Natalie Mendez, an 18-year-old artist from the Miami area, distills her experience as a nonbinary person into expressive works of digital art that embody the vapor wave aesthetic.
Her identity is one that exists in a liminal state: In other words, she is an artist whose identity occupies a position on all sides of the threshold. Photo-manipulation then, Mendez’s particular style of art that takes seemingly clashing images and marries them together seamlessly, is the perfect avenue for expressing herself.
Mendez’s digital collages are a wonderful piecing together of the basic elements of vapor wave: soft pastels and neon colors, distortion, glitch art and a fascination with early 1990s and 2000s web imagery. But what makes Mendez such a delight as an artist isn’t that she simply regurgitates the notifiable elements of vapor wave, but that she goes a step further and incorporates parts of her own identity into the art.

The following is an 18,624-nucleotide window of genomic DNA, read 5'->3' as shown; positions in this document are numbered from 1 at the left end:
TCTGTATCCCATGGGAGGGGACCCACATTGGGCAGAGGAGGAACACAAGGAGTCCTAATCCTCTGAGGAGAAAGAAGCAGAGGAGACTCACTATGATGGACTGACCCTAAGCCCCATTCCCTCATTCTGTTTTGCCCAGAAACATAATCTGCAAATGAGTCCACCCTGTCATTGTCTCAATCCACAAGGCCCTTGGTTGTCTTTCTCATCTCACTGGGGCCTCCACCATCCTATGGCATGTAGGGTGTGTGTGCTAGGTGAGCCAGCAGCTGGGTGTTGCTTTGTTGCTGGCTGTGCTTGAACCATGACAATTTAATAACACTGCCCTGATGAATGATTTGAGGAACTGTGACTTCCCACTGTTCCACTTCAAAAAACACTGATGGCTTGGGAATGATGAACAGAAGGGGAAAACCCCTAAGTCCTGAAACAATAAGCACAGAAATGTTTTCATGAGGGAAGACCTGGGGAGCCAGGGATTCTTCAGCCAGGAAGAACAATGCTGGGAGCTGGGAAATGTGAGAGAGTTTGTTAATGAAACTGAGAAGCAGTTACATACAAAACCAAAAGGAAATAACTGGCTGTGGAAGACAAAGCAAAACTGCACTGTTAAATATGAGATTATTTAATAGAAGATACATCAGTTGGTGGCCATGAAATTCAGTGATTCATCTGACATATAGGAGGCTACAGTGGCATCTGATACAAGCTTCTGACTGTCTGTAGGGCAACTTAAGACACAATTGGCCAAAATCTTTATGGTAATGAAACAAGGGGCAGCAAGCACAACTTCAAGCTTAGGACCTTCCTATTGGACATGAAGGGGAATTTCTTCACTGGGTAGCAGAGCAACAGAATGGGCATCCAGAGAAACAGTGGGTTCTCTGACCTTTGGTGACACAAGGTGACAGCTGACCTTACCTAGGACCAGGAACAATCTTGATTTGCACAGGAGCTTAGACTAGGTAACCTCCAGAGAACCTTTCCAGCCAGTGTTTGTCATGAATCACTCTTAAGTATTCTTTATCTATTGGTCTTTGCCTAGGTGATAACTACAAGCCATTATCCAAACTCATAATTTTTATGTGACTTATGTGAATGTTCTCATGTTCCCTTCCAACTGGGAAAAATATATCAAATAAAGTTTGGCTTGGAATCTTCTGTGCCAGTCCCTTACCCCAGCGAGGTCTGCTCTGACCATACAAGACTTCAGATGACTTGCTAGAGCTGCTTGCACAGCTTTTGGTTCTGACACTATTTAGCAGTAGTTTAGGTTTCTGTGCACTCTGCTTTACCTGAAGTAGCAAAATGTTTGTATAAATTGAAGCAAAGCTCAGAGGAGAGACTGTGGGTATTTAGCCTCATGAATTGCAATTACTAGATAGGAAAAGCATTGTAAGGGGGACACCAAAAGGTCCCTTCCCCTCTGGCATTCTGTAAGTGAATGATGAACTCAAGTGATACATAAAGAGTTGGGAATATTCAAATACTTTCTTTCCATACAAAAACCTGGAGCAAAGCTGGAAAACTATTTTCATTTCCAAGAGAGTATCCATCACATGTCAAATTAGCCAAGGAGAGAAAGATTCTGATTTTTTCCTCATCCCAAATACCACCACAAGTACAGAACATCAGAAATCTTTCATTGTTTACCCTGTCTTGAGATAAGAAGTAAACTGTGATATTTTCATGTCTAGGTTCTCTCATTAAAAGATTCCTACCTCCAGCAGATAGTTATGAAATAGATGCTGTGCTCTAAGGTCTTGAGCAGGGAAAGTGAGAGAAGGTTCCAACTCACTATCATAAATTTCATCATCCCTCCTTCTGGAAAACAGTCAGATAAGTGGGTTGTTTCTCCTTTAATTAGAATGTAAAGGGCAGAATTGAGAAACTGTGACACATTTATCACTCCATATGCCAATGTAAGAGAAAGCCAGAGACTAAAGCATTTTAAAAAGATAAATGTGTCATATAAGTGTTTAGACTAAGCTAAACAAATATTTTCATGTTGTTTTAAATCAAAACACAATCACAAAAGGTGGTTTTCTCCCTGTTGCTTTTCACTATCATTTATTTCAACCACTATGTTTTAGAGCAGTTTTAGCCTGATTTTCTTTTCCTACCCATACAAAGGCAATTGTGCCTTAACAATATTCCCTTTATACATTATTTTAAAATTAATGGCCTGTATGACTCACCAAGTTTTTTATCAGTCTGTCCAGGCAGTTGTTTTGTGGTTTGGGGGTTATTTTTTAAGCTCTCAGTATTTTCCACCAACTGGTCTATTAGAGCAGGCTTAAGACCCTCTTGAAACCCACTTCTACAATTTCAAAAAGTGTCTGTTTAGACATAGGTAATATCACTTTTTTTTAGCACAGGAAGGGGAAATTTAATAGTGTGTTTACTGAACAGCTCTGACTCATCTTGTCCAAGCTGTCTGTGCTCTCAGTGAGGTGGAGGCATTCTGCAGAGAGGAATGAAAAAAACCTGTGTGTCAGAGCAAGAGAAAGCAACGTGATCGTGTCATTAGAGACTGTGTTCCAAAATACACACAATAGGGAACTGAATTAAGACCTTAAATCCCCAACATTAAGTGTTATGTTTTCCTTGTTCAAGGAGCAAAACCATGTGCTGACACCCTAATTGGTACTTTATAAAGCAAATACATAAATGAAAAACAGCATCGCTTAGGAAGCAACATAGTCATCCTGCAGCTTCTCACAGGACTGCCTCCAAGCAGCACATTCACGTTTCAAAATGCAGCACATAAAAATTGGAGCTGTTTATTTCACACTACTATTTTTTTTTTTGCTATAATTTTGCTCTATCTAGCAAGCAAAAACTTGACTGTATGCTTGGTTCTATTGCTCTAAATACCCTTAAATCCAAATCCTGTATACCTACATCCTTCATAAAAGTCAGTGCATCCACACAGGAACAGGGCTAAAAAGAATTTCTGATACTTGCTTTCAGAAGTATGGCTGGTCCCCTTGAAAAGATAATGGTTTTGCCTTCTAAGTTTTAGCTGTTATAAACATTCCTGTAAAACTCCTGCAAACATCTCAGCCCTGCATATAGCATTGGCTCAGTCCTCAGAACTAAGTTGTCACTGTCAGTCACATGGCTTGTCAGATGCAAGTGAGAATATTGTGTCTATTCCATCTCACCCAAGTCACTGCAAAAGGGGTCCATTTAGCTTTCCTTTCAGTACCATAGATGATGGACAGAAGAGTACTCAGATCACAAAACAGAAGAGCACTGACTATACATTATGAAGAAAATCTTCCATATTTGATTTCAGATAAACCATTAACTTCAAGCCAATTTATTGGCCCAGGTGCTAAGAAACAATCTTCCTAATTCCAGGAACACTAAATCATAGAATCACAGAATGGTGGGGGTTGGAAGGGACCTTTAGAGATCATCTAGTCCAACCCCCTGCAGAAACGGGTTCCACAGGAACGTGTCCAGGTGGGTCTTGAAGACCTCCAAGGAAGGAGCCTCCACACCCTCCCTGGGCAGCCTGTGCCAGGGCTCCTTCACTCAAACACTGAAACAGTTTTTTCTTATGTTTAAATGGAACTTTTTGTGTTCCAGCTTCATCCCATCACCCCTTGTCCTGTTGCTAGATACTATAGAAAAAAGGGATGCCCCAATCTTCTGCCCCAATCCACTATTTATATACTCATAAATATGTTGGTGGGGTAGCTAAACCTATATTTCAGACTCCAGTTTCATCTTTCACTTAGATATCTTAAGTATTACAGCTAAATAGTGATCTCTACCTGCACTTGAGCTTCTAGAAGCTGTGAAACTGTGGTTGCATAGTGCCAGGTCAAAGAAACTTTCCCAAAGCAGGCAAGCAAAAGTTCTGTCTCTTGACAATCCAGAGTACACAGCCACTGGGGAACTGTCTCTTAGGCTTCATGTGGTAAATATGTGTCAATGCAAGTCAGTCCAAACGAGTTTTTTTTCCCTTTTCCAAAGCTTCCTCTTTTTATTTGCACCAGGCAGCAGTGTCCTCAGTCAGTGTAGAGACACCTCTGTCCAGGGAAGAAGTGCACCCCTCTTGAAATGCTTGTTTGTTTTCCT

In “pretty boy,” “The Beach,” and “The Deep,” — for example — imagery of statues that look to be from the renaissance era are superimposed with lush tropical plants. The busts are a dead giveaway for her passion for art history, and the tropical plants a nod to her Miami residence.
Mendez hopes to use her art as a mirror, reflecting to the world the adversity she has faced as a marginalized individual and giving a look into how she processes the world and her experiences.
Her digital collages make up just one part of her portfolio — Mendez also creates original art both digitally and traditionally. Her digital art shines as a true expression of the self. She creates rich landscapes that giveaway a warped, almost childlike view of the world. They are pieces filled with bright colors and intricate celebrations of the imperfections found in nature.
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